What is the course about?
This course offers the opportunity to study a range of artworks with links to ‘madness’. We will consider how the definition of ‘madness’ has changed over the centuries and what impact that has had on art and artists. We will look at works by artists with known mental health issues and consider whether their mental frailty made them more or less creative. Was their mental illness always present or did it result from the pressures of the society they lived in, damage they inflicted on themselves and the stress of maintaining their artistic output.
Each class will focus on a different period in the history of western art looking at attitudes to mental illness, how it was depicted, and how the idea of ‘madness’ influenced popular and artistic culture in the period. We will look at both artworks and artists that have been thought of as examples of ‘mad’ over the centuries. We will consider how definitions of ‘madness’ have changed over time. We will look at both the history of art and recent research to examine the links between creativity and art.
“The teacher was excellent and made learning fun. Very polished presentation.”
What will we cover?
• Medieval, early English and early European art – Hieronymus Bosch and the Luttrell Psalter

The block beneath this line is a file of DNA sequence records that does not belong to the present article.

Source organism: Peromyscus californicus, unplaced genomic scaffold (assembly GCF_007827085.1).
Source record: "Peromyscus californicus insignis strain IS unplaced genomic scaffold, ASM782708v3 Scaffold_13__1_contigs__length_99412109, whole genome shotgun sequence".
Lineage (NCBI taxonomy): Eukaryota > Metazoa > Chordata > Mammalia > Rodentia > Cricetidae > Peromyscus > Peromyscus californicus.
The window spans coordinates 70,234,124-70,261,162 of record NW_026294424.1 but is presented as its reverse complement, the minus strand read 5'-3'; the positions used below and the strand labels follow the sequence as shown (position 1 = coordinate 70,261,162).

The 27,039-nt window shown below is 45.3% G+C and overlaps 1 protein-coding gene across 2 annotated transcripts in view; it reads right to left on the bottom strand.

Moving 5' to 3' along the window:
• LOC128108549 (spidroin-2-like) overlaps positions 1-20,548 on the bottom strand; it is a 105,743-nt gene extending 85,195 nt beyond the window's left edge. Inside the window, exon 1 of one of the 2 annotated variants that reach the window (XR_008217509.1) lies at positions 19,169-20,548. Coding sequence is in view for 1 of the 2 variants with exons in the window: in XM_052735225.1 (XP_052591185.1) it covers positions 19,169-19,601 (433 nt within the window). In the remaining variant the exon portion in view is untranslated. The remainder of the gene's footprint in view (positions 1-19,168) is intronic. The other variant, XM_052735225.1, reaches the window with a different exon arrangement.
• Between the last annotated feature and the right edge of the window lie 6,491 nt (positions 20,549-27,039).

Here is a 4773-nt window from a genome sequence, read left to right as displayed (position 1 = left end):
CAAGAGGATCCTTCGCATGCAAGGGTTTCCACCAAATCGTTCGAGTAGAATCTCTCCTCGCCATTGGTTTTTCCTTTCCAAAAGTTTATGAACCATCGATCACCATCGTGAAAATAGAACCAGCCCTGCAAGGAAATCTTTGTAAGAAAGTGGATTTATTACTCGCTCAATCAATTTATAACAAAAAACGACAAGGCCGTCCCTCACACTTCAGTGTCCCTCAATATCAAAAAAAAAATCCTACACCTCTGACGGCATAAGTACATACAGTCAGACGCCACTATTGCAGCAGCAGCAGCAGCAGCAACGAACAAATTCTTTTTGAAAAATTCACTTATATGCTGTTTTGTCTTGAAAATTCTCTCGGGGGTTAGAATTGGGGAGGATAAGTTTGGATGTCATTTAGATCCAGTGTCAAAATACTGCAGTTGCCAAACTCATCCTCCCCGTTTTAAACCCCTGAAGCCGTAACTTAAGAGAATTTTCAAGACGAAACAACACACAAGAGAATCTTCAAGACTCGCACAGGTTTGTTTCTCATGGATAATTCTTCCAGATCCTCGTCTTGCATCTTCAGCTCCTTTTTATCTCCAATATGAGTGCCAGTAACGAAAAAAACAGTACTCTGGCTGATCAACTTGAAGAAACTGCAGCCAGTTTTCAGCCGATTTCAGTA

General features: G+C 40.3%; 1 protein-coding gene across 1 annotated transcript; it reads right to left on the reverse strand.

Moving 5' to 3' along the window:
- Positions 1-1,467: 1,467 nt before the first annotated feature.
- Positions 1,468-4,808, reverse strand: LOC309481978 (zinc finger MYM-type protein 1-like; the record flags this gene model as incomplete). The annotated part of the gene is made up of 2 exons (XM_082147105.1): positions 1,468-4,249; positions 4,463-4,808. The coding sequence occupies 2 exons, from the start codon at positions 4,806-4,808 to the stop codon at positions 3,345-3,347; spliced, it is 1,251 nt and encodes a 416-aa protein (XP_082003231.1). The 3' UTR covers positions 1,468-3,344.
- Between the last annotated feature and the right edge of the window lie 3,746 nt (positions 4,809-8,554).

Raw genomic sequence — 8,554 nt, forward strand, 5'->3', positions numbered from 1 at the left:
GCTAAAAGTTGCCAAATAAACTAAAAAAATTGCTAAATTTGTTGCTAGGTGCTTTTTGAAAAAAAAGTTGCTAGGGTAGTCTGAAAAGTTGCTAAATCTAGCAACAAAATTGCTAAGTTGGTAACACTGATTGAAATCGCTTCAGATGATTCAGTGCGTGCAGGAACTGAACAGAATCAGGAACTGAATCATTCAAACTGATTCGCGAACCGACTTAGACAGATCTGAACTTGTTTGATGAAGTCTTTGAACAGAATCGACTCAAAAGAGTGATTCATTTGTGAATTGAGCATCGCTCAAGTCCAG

• The troubled artists of the late Renaissance and early Baroque period – Michelangelo and Caravaggio.
• The institutions of madness in 17th and 18th century France and England, and the beginnings of a scientific approach to the treatment of mental illness – Richard Dadd.
• The cult of the Romantic and the impact of war in the late 18th and early 19th century – William Blake and Goya
• Freud, Psychiatry and 20th century art – Edvard Munch
• Surrealism and the subconscious – Salvador Dali.
What will I achieve?
By the end of this course you should be able to...
• Identify least three links between mental health, mental illness and the lives of artists covered in this course.
• Describe how the definitions, diagnoses and treatments for mental instability have changed since the late 17th century.
• Identify key works of art and artists that have ‘madness’ as their subject or in their background.
• Participate in discussions about substance abuse, lifestyle and sickness on the works of key artists such as Vincent van Gogh.
What level is the course and do I need any particular skills?
The course is open to all. No prior knowledge of history, art history or psychiatry is required.
You should be able to follow written and verbal instructions, hand-outs and health and safety information and will be invited to take part in group discussion.
How will I be taught, and will there be any work outside the class?
You will be taught with short lectures, slides, and group discussions.
Are there any other costs? Is there anything I need to bring?
You might wish to bring a notebook. You might wish to buy some of the books on any reading list given out in class.
When I've finished, what course can I do next?
General information and advice on courses at City Lit is available from the Student Centre and Library on Monday to Friday from 12:00 – 19:00.
See the course guide for term dates and further details